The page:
Istambul, 11 June 2010 – Reuters
Iraq will decrease its deficit to 8 percent over the next three years from 18 percent, the finance minister said on Wednesday, and envisioned a substantial increase in investment as a percentage of the budget.
Bayan Jabor also told Reuters he would issue more bonds to finance power generation deals with General Electric and Siemens.
“About the deficit I think it will be decreased from 18 percent till 8 percent (of the budget) in the next three years (in 2013),” he said in an interview on the sidelines of a Turkish-Arab economic forum in Istanbul.
“The investment now is around 26 percent of the budget, in 2013, it will be around 40 percent (of the budget),” he said.
Battered by years of war and crippling economic sanctions, Iraq struggles to witness steady, strong growth. A senior central bank official said growth, excluding the key oil sector, dipped to 4 percent of GDP last year from 10 percent in 2008.
Jabor said the 2010 Iraqi budget was $70 billion and would increase incrementally over the next three years.
“Now our budget in total is around $70 billion, in 2011 it will be $80 billion, in 2012 it will be $90 billion and in 2013 it will be $100 billion.”
In 2008, Iraq signed multibillion dollar deals with General Electric (GE.N) and Siemens (SIEGn.DE) to add nearly 9,000 megawatts of capacity over the next few years.
But the country has scrambled for ways to finance the purchase after a plunge in oil prices in 2008 deprived it of revenues and forced it to slash its 2009 budget three times.
“We do treasury bills and we pay for GE and also for Siemens and we’ll continue the process.”
When asked if he would issue more bonds, Jabor said yes, adding that, “Until now we issued $2.4 billion, we will increase it to $4 billion,” but declined to give a time frame.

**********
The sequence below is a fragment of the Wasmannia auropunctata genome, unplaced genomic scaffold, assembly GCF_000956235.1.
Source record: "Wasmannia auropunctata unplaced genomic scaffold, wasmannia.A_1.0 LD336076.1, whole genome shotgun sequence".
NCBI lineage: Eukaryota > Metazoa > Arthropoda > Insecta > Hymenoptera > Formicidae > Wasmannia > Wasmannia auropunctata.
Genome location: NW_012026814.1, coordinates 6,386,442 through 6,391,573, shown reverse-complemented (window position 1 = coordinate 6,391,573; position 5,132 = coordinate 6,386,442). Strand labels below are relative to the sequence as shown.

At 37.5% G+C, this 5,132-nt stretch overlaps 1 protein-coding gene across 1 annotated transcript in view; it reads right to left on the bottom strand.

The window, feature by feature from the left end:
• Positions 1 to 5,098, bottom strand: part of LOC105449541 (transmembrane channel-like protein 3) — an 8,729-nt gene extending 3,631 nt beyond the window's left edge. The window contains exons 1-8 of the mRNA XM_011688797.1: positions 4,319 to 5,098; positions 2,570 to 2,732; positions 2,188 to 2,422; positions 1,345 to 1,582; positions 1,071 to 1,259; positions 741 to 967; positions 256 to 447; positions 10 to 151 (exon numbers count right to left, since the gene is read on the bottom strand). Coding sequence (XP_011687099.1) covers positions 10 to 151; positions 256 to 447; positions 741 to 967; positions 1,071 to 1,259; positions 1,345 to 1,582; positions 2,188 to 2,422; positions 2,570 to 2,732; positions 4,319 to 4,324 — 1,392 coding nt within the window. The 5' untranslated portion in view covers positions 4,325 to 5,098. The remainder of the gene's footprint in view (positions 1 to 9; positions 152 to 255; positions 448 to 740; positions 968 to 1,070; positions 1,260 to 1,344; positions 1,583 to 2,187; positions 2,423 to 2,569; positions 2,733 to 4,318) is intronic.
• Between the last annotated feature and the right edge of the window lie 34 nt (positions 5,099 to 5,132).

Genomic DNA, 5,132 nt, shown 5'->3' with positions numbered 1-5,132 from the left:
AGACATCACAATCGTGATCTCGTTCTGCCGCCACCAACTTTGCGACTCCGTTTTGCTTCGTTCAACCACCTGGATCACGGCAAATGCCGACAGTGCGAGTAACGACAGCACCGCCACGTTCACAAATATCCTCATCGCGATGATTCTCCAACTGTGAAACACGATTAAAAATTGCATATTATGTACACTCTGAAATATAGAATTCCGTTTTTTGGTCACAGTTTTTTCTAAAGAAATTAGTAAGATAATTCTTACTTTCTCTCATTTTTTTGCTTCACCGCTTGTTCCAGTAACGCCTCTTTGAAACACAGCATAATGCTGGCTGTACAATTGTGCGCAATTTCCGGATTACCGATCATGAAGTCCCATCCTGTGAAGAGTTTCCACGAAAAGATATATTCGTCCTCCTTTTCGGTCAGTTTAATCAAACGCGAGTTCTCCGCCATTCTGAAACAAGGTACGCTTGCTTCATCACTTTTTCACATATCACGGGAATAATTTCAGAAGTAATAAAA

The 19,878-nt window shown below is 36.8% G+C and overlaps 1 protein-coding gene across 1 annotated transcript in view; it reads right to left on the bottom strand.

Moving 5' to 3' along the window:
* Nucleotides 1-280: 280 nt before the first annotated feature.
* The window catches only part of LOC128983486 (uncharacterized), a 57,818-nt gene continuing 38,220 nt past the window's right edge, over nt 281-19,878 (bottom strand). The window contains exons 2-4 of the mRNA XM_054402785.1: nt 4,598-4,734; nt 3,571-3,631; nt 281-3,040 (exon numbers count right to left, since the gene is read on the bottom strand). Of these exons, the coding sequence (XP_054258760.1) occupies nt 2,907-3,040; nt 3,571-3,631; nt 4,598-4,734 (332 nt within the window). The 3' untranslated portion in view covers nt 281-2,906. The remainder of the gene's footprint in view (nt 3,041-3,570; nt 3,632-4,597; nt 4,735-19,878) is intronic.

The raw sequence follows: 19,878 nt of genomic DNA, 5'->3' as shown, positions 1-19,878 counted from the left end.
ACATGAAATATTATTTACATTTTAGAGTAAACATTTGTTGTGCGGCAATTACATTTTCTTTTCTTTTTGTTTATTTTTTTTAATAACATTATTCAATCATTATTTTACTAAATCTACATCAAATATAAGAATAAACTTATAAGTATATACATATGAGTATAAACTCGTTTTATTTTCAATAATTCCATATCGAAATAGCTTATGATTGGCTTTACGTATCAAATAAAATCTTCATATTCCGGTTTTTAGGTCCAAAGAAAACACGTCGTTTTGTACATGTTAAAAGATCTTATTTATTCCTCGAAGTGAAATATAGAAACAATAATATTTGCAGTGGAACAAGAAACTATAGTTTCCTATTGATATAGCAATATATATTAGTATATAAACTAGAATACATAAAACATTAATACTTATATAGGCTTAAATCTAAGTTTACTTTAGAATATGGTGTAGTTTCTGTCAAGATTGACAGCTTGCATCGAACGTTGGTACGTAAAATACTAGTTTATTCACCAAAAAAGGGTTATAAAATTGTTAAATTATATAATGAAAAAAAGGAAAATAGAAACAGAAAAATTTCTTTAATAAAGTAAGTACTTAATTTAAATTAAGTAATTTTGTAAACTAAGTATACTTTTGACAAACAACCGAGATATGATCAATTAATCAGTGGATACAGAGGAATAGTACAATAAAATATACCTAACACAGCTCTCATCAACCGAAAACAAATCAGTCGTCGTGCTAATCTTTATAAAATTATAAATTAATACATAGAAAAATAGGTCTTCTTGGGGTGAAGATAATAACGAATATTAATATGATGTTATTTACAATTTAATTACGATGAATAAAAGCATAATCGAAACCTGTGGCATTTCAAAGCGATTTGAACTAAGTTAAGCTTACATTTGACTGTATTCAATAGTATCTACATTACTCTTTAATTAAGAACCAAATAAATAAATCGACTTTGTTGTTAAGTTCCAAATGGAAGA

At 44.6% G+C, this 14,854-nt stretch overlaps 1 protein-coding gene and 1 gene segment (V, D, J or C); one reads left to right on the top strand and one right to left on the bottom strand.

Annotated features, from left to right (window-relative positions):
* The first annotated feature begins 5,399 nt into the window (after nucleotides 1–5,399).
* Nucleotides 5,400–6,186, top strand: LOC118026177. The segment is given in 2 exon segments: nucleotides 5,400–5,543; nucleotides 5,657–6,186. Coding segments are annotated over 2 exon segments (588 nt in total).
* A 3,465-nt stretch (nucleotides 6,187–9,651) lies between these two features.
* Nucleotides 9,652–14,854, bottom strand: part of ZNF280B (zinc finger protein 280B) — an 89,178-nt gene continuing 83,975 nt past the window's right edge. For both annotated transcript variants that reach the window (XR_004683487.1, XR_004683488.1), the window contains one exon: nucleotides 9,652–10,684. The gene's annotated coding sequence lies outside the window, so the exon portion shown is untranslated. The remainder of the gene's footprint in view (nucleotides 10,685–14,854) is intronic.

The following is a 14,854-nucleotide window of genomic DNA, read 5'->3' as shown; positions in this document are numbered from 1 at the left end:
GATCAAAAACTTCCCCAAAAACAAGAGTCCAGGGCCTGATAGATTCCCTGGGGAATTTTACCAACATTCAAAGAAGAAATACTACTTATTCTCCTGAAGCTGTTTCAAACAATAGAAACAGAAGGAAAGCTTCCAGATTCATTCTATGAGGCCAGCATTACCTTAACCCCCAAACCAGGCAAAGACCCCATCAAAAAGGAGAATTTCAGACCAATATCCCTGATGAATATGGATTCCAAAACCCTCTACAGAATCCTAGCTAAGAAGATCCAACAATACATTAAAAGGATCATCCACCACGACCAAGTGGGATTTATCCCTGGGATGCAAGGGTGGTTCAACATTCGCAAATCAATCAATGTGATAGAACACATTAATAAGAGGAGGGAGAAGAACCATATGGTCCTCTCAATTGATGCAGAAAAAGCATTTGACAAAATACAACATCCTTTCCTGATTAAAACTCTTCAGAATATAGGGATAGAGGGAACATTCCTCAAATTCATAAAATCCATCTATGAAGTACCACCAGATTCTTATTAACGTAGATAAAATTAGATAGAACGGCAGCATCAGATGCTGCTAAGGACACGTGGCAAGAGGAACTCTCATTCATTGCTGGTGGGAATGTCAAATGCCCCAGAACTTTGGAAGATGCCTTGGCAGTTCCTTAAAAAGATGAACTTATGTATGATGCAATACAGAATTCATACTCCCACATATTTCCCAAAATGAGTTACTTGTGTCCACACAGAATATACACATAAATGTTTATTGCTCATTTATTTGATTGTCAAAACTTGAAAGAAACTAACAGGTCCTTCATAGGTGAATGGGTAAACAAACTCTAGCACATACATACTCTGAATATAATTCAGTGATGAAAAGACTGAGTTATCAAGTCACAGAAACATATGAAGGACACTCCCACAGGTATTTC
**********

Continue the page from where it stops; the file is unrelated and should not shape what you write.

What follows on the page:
OIL CUSHIONS DEFICIT
Jabor said the deficit was being covered by the difference in oil prices set in the budget versus the actual selling price.
“The budget foresees $62.5 per barrel and now we’re selling at $72, $74, $76 sometimes. We are covering the deficit from the difference in the oil price,” he said, adding Iraq currently had a $10 billion surplus.
He added the budgets of 2011-2013 were based on an average oil price of $74 per barrel and said he thought $80 per barrel was “good for the producer and good for the others.”
Jabor also said he would sign a letter stating the central Iraqi government would repay foreign oil companies working in Kurdistan for exploration expenses.
“I received the order from the cabinet and I will sign in the next few days a letter to the region of Kurdistan that the Iraqi government will pay for all the equipment for the foreign oil companies,” he said, but declined to give an amount.
Kurdistan and Baghdad have been at loggerheads for months over oil deals Kurdistan signed independently with foreign firms, a move the central government in Baghdad considers illegal.
The Arab-led government in Baghdad refuses to pay the firms, and oil exports from Kurdistan stopped last year.
A joint committee that includes officials from the oil and finance ministries along with representatives of the KRG were meant to study the expenses foreign firms incurred in developing oil fields.
Jabor said private Turkish banks are interested in setting up joint ventures with private Iraqi banks, further strengthening the two countries’ economic ties.